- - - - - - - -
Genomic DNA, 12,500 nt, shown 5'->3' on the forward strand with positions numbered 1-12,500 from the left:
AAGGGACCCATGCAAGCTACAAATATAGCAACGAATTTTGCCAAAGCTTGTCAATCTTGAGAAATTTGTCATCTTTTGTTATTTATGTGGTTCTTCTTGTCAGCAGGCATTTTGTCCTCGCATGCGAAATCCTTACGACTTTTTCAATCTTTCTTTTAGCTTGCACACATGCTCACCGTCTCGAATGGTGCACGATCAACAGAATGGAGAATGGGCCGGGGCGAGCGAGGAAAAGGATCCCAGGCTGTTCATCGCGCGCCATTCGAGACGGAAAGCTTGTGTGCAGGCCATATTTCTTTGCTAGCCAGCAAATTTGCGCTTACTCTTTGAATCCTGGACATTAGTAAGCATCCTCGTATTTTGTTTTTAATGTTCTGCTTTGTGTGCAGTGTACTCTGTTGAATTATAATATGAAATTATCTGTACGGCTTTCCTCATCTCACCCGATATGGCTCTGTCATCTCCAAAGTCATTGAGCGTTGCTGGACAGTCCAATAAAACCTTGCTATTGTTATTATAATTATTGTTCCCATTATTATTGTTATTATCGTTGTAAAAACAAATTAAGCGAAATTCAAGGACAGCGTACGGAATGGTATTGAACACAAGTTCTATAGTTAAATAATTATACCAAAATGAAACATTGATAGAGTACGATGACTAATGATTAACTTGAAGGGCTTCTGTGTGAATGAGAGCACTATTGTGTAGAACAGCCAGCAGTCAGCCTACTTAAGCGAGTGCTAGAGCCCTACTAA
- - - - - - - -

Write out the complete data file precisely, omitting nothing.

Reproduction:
Genomic DNA, 12,500 nt, shown 5'->3' on the forward strand with positions numbered 1-12,500 from the left:
AAGGGACCCATGCAAGCTACAAATATAGCAACGAATTTTGCCAAAGCTTGTCAATCTTGAGAAATTTGTCATCTTTTGTTATTTATGTGGTTCTTCTTGTCAGCAGGCATTTTGTCCTCGCATGCGAAATCCTTACGACTTTTTCAATCTTTCTTTTAGCTTGCACACATGCTCACCGTCTCGAATGGTGCACGATCAACAGAATGGAGAATGGGCCGGGGCGAGCGAGGAAAAGGATCCCAGGCTGTTCATCGCGCGCCATTCGAGACGGAAAGCTTGTGTGCAGGCCATATTTCTTTGCTAGCCAGCAAATTTGCGCTTACTCTTTGAATCCTGGACATTAGTAAGCATCCTCGTATTTTGTTTTTAATGTTCTGCTTTGTGTGCAGTGTACTCTGTTGAATTATAATATGAAATTATCTGTACGGCTTTCCTCATCTCACCCGATATGGCTCTGTCATCTCCAAAGTCATTGAGCGTTGCTGGACAGTCCAATAAAACCTTGCTATTGTTATTATAATTATTGTTCCCATTATTATTGTTATTATCGTTGTAAAAACAAATTAAGCGAAATTCAAGGACAGCGTACGGAATGGTATTGAACACAAGTTCTATAGTTAAATAATTATACCAAAATGAAACATTGATAGAGTACGATGACTAATGATTAACTTGAAGGGCTTCTGTGTGAATGAGAGCACTATTGTGTAGAACAGCCAGCAGTCAGCCTACTTAAGCGAGTGCTAGAGCCCTACTAA